What Comes Before Next?

By Scott Schimmel

I’m probably the only one, but every now and then I get busted for not paying attention. It usually comes from my kids (“put the phone down, Daddy!”), or sometimes from my wife (“are you even listening to me?!?”), and every now and then I can read it on someone’s face and nearly read their minds (“it’s like he’s not even here with me right now”). It’s not my fault, though! The more I have to do, the more responsibilities and expectations and commitments I have, the more work to be done is turning me into someone who’s cranking on the next moment more than the current one.

But, the meaning of life is…NOW. Or maybe I should rephrase and say: The meaning in life is now.

I know, a lot of now is pretty terrible. Stuck in traffic. In a boring meeting. Looking through magazines in the waiting room. Those four minutes for my French Press to percolate. Reading through emails. Writing a report. 

Now has quite a bit of ordinary, and more than a fair share of logistical, annoying busy work and errand-running. 

But now, is now. 

What if we could change how we approach now? Rather than rush, control, tailgate, cut short, abbreviate, and count the seconds— what if we could find meaning and significance and life, now?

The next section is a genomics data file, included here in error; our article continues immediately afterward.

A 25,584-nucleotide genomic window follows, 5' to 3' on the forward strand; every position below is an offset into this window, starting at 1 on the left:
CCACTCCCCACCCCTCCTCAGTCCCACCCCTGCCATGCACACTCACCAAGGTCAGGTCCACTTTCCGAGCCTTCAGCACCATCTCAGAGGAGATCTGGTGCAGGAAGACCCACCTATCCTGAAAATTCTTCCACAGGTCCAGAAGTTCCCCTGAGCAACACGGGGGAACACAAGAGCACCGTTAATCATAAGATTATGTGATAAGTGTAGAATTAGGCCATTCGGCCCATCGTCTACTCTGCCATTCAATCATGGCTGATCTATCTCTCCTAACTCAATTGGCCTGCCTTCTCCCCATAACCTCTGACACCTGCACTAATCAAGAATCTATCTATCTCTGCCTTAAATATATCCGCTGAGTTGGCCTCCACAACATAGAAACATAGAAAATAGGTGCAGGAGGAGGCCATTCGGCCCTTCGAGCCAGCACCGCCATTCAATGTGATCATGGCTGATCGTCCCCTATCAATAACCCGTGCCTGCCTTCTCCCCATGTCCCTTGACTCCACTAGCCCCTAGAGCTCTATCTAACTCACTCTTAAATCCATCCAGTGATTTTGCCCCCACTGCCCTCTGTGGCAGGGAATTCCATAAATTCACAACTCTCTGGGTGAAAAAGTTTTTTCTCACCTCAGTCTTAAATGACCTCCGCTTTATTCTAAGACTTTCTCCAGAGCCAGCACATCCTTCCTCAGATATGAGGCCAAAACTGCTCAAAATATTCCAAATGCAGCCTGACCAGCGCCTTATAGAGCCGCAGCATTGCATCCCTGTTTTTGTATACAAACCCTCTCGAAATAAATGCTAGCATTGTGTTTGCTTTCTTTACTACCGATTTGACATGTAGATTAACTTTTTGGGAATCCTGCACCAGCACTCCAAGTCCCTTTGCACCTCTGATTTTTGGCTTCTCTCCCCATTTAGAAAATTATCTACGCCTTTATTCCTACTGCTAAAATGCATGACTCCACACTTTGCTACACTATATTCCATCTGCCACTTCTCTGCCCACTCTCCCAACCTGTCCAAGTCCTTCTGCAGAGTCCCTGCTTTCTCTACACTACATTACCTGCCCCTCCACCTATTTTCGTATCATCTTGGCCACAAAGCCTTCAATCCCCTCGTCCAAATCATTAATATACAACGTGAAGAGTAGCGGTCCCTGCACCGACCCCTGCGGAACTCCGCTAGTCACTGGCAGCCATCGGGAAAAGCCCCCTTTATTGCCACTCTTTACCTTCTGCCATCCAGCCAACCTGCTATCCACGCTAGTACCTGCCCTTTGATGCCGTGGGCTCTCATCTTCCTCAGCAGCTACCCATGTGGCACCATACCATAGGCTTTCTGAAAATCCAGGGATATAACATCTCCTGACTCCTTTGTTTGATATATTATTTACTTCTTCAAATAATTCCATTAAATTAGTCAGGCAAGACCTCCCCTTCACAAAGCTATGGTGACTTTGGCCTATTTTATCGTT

In the YouSchool journey, we’re stepping into a moment with students to help them discover and see their lives in the middle of a story. Up until this point a story has been written, and now is a really interesting time to read the story and interpret the meaning. Most students are thinking about what’s next (sometimes forced to think about what’s next), before considering the story and catching up to the story today. Students are skipping now to get to tomorrow.

We know there’s a lot of pressure on young people to make the leap and get to next and jump to the next level and they’re constantly reminded that what you’re doing today matters for tomorrow— your test scores, your GPA, your involvement in sports, and your hours in community service. 

What’s wrong with feeling the burn? Playing the game for the point of play? Paying attention to learn rather than memorize? 

What if the answers to tomorrow’s questions are being taught today? What if the patterns and habits that dictate our behaviors and choices come from our past experiences, and we’re doomed to play our lives on repeat until we stop to examine the tape?

Tomorrow will be here soon enough. Now has enough meaning to discover.